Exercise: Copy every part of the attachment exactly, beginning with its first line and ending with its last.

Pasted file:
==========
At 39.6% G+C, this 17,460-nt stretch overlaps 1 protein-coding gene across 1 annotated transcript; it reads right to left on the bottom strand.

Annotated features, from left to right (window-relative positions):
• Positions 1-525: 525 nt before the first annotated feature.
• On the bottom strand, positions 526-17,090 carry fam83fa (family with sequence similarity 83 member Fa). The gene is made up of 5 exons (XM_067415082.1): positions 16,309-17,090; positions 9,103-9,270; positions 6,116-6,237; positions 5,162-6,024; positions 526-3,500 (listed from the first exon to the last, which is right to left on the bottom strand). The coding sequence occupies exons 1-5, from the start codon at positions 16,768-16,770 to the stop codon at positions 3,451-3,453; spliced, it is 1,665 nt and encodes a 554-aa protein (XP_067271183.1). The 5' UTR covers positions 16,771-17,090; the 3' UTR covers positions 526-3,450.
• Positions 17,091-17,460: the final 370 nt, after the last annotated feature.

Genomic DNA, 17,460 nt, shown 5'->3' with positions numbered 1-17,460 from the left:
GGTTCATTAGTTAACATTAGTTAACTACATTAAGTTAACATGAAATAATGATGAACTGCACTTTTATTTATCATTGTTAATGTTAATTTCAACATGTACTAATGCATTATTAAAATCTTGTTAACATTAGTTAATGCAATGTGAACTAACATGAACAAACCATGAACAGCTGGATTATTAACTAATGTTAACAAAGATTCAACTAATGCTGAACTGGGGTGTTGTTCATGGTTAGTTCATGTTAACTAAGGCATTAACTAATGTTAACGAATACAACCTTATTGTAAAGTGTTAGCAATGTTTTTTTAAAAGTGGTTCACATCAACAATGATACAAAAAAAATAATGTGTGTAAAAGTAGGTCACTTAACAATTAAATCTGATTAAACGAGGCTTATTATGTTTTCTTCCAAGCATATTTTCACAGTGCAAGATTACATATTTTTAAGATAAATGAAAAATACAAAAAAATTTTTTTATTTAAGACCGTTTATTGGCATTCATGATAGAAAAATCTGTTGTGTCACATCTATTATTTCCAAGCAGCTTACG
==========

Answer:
At 39.6% G+C, this 17,460-nt stretch overlaps 1 protein-coding gene across 1 annotated transcript; it reads right to left on the bottom strand.

Annotated features, from left to right (window-relative positions):
• Positions 1-525: 525 nt before the first annotated feature.
• On the bottom strand, positions 526-17,090 carry fam83fa (family with sequence similarity 83 member Fa). The gene is made up of 5 exons (XM_067415082.1): positions 16,309-17,090; positions 9,103-9,270; positions 6,116-6,237; positions 5,162-6,024; positions 526-3,500 (listed from the first exon to the last, which is right to left on the bottom strand). The coding sequence occupies exons 1-5, from the start codon at positions 16,768-16,770 to the stop codon at positions 3,451-3,453; spliced, it is 1,665 nt and encodes a 554-aa protein (XP_067271183.1). The 5' UTR covers positions 16,771-17,090; the 3' UTR covers positions 526-3,450.
• Positions 17,091-17,460: the final 370 nt, after the last annotated feature.

Genomic DNA, 17,460 nt, shown 5'->3' with positions numbered 1-17,460 from the left:
GGTTCATTAGTTAACATTAGTTAACTACATTAAGTTAACATGAAATAATGATGAACTGCACTTTTATTTATCATTGTTAATGTTAATTTCAACATGTACTAATGCATTATTAAAATCTTGTTAACATTAGTTAATGCAATGTGAACTAACATGAACAAACCATGAACAGCTGGATTATTAACTAATGTTAACAAAGATTCAACTAATGCTGAACTGGGGTGTTGTTCATGGTTAGTTCATGTTAACTAAGGCATTAACTAATGTTAACGAATACAACCTTATTGTAAAGTGTTAGCAATGTTTTTTTAAAAGTGGTTCACATCAACAATGATACAAAAAAAATAATGTGTGTAAAAGTAGGTCACTTAACAATTAAATCTGATTAAACGAGGCTTATTATGTTTTCTTCCAAGCATATTTTCACAGTGCAAGATTACATATTTTTAAGATAAATGAAAAATACAAAAAAATTTTTTTATTTAAGACCGTTTATTGGCATTCATGATAGAAAAATCTGTTGTGTCACATCTATTATTTCCAAGCAGCTTACG